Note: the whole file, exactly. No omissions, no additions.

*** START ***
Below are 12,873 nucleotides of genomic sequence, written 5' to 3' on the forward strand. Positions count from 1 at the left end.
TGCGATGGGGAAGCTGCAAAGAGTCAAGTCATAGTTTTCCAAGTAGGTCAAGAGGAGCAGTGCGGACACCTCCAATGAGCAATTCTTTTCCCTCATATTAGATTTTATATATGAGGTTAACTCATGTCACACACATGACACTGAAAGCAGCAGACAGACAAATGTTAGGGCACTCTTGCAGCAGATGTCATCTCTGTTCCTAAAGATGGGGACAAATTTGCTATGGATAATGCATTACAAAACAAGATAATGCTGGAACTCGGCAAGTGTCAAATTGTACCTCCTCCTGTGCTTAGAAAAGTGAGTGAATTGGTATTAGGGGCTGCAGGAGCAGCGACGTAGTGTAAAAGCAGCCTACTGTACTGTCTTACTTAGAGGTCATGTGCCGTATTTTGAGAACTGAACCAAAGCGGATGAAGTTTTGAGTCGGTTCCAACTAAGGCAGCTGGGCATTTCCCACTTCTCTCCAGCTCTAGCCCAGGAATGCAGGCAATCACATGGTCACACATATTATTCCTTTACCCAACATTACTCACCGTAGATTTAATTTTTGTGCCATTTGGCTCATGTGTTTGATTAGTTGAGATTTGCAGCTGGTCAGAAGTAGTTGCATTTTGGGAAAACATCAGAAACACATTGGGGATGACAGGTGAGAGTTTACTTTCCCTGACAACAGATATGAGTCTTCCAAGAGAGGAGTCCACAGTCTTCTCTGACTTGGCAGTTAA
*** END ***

Below are 12,873 nucleotides of genomic sequence, written 5' to 3' on the forward strand. Positions count from 1 at the left end.
TGCGATGGGGAAGCTGCAAAGAGTCAAGTCATAGTTTTCCAAGTAGGTCAAGAGGAGCAGTGCGGACACCTCCAATGAGCAATTCTTTTCCCTCATATTAGATTTTATATATGAGGTTAACTCATGTCACACACATGACACTGAAAGCAGCAGACAGACAAATGTTAGGGCACTCTTGCAGCAGATGTCATCTCTGTTCCTAAAGATGGGGACAAATTTGCTATGGATAATGCATTACAAAACAAGATAATGCTGGAACTCGGCAAGTGTCAAATTGTACCTCCTCCTGTGCTTAGAAAAGTGAGTGAATTGGTATTAGGGGCTGCAGGAGCAGCGACGTAGTGTAAAAGCAGCCTACTGTACTGTCTTACTTAGAGGTCATGTGCCGTATTTTGAGAACTGAACCAAAGCGGATGAAGTTTTGAGTCGGTTCCAACTAAGGCAGCTGGGCATTTCCCACTTCTCTCCAGCTCTAGCCCAGGAATGCAGGCAATCACATGGTCACACATATTATTCCTTTACCCAACATTACTCACCGTAGATTTAATTTTTGTGCCATTTGGCTCATGTGTTTGATTAGTTGAGATTTGCAGCTGGTCAGAAGTAGTTGCATTTTGGGAAAACATCAGAAACACATTGGGGATGACAGGTGAGAGTTTACTTTCCCTGACAACAGATATGAGTCTTCCAAGAGAGGAGTCCACAGTCTTCTCTGACTTGGCAGTTAA